And let us also not forget that the leading personalities we see on television are themselves, in most cases, multimillionaires with very generous contracts. That does not make them evil or bad people. It just makes them very wealthy, corporate employees who bring to their jobs the perspective that very wealthy corporate employees bring.
Disney, the owner of ABC, has many thousands of employees in China manufacturing their products at very low wages. In the United States, they have utilized guest worker programs to fire Americans and replace them with low-wage foreign workers.
Further, despite making huge profits, they pay the people who work at their theme parks here very low wages. I could be wrong, but I don't expect that you will see programming tonight on ABC discussing the plight of low-wage workers here in the United States or, for that matter, in China.
Let me also give a shout-out to people who, with resources far more limited than their corporate competitors, try to inform the American people about the real issues facing our country.
We received very fair coverage from Thom Hartmann, Cenk Uygur of The Young Turks, and Amy Goodman of Democracy Now! The folks at The Nation, In These Times, The Progressive, and a number of other smaller publications and blogs also worked extremely hard to allow us to convey our message to the American people.
Ed Schultz, the Reverend Al Sharpton, Rachel Maddow and Chris Hayes provided us with the very fair coverage we received on MSNBC. I was also pleased to have been on the Bill Moyers program on PBS on several occasions.
In my campaign for president, I received 46 percent of the pledged delegates, won 22 states, and lost some states by a few votes. In other words, we had a significant amount of support from ordinary people.
On the other hand, I did not win 46 percent of the endorsements from the print establishment and the leading newspapers in the country. In fact, I won virtually none. In almost every state, the owners of the establishment newspapers supported Secretary Clinton.
I was very proud to have received the endorsement of the Seattle Times. Among all the major newspapers throughout this country, that was it. We received one major newspaper endorsement.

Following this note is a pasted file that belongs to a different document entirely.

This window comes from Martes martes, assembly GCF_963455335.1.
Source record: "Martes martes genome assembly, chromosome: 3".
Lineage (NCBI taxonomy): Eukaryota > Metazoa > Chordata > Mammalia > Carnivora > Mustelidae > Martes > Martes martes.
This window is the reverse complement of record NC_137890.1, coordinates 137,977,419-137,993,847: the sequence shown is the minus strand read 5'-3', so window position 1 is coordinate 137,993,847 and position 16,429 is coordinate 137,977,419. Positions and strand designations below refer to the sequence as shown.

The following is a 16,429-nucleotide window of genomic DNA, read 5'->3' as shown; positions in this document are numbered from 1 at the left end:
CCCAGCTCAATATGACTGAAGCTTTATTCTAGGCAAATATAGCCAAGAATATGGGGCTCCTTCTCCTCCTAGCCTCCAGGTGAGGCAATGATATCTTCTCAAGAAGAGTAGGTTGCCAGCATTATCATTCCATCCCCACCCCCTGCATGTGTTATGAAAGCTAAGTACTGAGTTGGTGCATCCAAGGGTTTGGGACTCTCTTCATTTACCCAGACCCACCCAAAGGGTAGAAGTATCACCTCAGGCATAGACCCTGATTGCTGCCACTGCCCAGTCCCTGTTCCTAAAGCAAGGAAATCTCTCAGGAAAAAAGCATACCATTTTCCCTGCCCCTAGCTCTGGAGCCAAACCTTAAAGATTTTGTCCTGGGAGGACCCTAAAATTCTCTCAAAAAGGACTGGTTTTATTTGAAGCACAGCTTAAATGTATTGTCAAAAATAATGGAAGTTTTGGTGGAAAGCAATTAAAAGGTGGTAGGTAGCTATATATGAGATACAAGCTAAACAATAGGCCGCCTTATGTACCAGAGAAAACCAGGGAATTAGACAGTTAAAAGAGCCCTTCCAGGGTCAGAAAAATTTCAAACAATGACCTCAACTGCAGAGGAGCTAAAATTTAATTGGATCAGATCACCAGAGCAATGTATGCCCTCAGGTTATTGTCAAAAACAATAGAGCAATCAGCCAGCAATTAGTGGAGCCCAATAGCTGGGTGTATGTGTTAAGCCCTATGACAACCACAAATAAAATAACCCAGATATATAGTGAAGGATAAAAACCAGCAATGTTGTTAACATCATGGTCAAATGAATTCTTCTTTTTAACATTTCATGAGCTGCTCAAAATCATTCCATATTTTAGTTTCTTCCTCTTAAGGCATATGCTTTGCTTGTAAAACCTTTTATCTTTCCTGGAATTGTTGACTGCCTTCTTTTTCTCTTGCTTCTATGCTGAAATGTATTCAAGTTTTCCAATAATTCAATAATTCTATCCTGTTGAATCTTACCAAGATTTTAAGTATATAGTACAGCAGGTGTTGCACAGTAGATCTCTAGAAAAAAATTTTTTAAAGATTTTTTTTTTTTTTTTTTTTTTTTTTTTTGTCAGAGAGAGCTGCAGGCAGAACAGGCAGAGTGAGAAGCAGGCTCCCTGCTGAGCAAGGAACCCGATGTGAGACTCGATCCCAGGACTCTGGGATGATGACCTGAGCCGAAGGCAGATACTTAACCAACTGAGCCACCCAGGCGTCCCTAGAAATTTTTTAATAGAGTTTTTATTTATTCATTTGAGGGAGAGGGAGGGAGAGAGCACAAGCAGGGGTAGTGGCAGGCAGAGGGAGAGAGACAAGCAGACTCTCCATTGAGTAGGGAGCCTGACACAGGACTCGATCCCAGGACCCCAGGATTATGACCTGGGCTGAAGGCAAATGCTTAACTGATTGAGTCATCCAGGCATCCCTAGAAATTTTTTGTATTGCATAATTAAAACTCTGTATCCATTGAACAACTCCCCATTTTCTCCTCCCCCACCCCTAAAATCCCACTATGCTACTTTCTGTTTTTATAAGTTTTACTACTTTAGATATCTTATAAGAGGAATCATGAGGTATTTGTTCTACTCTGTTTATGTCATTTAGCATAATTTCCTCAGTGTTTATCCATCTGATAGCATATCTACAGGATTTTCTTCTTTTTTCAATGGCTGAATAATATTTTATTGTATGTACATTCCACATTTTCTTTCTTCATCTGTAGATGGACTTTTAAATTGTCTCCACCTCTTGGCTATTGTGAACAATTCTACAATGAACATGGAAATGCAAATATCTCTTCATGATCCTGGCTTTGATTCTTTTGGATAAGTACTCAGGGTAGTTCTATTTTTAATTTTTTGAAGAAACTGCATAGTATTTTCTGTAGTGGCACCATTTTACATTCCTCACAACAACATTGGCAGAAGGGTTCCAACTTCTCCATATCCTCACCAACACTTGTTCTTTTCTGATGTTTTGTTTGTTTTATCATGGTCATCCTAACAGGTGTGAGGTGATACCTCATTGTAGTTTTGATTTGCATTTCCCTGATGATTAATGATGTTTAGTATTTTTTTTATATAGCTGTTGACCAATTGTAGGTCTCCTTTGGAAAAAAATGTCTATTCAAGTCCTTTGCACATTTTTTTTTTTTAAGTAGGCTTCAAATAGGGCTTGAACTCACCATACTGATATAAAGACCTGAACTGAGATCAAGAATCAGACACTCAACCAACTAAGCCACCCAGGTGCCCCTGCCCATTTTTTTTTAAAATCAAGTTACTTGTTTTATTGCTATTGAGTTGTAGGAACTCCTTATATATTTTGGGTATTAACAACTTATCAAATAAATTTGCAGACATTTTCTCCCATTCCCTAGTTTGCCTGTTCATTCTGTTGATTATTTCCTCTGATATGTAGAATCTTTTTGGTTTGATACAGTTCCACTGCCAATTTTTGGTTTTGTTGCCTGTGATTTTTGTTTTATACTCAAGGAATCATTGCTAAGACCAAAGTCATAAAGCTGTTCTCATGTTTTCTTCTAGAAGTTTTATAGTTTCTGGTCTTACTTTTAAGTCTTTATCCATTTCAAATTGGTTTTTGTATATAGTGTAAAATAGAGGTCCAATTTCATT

Who Owns the Media?
In 1983, the largest 50 corporations controlled 90 percent of the media. Today, as a result of massive mergers and takeovers, six corporations control 90 percent of what we see, hear, and read. Those six corporations are Comcast, News Corp, Disney, Viacom, Time Warner and CBS.
In 2010, the total revenue of these six corporations was $275 billion. In a recent article in Forbes magazine discussing media ownership, the headline appropriately read: "These 15 Billionaires Own America's News Media Companies."
No sane person denies that the media plays an enormously important role in shaping public consciousness and determining political outcomes. The current media situation is a very serious threat to our democracy.
The very first amendment to our Constitution guarantees freedom of speech and freedom of the press, the right of the people to express their points of view from the rooftops, to allow themselves to be heard. That is something I passionately believe in.
Unfortunately, as A. J. Liebling wrote back in 1960: "Freedom of the press is guaranteed only to those who own one." And the people who own the press, radio and television stations, and book publishing and movie companies are becoming fewer and fewer, with more and more power. This is a crisis that can no longer be ignored.
From Our Revolution: A Future to Believe In by Bernie Sanders. Copyright © 2016 by the author and reprinted by permission of Thomas Dunne Books, an imprint of St. Martin's Press, LLC.
Bernie Sanders, the Independent senator from Vermont, has been featured in In These Times -- as both an essayist and as the subject of articles -- since March 1981, when he was elected mayor of Burlington.
Posted in accordance with Title 17, Section 107, US Code, for noncommercial, educational purposes.